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Your federal Senators, Sen. Collins and King, are currently under pressure from animal rights groups to sponsor legislation to radically expand and shift oversight of federal breeder regulations.

Senators Collins and King need to hear from you TODAY!  Let them know you are a constituent and ask them to not sponsor or support S. 2555, the “Better CARE for Animals Act”.   Scroll Down for more information.

Senate Bill 2555, the so-called “Better CARE for Animals Act” shifts enforcement of dog breeder licensing under the Animal Welfare Act (AWA) from the U.S. Department of Agriculture (USDA) to the U.S. Department of Justice (DOJ).  This would circumvent oversight authority by an agency staffed by animal experts that focuses on improving animal husbandry; and instead place it with one with little or no animal expertise that focuses on violations as potential federal crimes.

  1. 2555 would also empower the DOJ to file charges, seize animals and impose penalties regardless of whether USDA has determined or even alleged that there has been a violation of the Animal Welfare Act (AWA).

Senators Collins and King need to hear opposition to this bill TODAY!

Visit AKC’s Legislative Action Center and type your address in the “Find Your Elected Officials” box to find their contact information.   Please call or email their offices today.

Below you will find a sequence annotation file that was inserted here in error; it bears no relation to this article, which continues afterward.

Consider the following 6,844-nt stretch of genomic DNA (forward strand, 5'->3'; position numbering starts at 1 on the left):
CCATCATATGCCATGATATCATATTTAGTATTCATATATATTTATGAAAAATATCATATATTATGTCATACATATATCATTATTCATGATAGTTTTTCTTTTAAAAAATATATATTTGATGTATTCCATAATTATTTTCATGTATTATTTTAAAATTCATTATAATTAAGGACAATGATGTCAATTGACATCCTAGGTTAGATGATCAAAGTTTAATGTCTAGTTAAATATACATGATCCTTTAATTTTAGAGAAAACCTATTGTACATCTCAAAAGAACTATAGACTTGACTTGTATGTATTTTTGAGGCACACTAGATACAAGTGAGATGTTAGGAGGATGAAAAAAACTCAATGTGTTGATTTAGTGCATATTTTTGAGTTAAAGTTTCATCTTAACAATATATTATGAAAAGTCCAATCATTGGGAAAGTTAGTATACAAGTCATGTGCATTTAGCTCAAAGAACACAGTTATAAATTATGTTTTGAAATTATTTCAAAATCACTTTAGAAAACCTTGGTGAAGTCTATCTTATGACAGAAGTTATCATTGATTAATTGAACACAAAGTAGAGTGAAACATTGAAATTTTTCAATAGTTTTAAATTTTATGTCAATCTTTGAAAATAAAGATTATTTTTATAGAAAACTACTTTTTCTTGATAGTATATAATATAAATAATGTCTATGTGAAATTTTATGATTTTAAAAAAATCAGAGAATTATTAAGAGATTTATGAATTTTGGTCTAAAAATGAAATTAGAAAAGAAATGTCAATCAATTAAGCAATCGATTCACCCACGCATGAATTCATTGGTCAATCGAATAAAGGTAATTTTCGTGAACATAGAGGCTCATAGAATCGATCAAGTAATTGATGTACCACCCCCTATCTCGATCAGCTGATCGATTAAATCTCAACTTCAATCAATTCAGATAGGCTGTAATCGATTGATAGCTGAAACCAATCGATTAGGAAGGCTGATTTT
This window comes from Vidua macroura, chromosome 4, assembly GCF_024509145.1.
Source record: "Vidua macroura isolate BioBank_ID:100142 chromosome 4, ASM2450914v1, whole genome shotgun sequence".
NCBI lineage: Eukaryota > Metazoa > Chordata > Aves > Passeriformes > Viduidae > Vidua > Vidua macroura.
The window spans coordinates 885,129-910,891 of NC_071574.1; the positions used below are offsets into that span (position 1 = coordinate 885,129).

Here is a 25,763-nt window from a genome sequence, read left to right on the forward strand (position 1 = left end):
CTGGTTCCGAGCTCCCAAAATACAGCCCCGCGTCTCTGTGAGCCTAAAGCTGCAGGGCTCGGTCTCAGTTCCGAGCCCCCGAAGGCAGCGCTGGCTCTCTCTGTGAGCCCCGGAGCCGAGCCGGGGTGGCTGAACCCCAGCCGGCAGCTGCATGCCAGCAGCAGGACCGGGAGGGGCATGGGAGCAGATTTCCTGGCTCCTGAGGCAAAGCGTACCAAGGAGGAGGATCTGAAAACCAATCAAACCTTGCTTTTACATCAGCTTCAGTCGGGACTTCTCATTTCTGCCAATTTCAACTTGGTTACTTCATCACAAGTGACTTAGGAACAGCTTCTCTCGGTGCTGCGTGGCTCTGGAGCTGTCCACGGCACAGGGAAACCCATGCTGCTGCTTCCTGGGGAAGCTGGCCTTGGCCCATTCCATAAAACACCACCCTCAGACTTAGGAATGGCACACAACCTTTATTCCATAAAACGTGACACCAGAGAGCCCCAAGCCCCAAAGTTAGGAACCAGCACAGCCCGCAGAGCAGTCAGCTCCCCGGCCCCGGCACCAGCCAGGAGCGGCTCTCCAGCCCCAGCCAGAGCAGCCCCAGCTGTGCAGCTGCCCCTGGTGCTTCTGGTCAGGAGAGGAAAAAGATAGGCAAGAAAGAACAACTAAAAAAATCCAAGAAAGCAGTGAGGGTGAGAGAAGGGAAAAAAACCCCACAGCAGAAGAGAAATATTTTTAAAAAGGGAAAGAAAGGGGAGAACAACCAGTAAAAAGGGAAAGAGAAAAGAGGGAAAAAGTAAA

Use the talking points below when reaching out to them.

Talking Points on S. 2555:

  • Explain you are a constituent.
  • Ask them to oppose S. 2555 the so-called “Better Care for Animals Act”
  • Tell them it will do precisely the opposite of its name by removing crucial animal experts from the chain of animal welfare oversight. Removing subject matter expertise will undermine both animal care and enforcement of violations.
  • DOJ does not have staff, veterinarians or experts in animal husbandry and behavior that are experienced in evaluating AWA compliance or enforcement.
  • Rather than creating more efficiency, S 2555 creates redundant and potentially conflicting authorities and jurisdictions. This will cause greater bureaucracy and expand the backlog of cases at the DOJ.
  • 2555 is unnecessary as the USDA already can and does seek assistance from DOJ when appropriate.
  • 2555 allows owners to be forced to pay for the costs of care of seized animals by non-government entities while legal proceedings are pending, regardless of the outcome – with no provision for restitution.
  • Ask the Senators to instead support additional financial resources for USDA so they can appropriately enforce the requirements they already have.


If possible, please let the AKC GR team ( know you contacted your lawmakers and if you received any response.

For questions or more information, contact, visit AKC’s Legislative Action Center or contact 919-816-3720.


Background: About Federal Dog Breeder Licensing and Oversight 

Anyone who maintains more than 4 “breeding females” (a term that is undefined but is generally considered to mean an intact female) and transfer even one of the offspring “sight unseen” is subject to licensing under the AWA. “Breeding females” include any combination of cats, dogs, or other small pet mammals such as hamsters, guinea pigs, etc. (Learn more). The U.S. Department of Agriculture’s Animal and Plant Health Inspection Service, which is staffed by thousands of animal experts, currently administers AWA licensing requirements. As part of their mission, which includes improving animal care and welfare, the agency’s experts recognize performance-based animal care standards and provide expertise, training, and certification programs that benefit animals and those who care for them.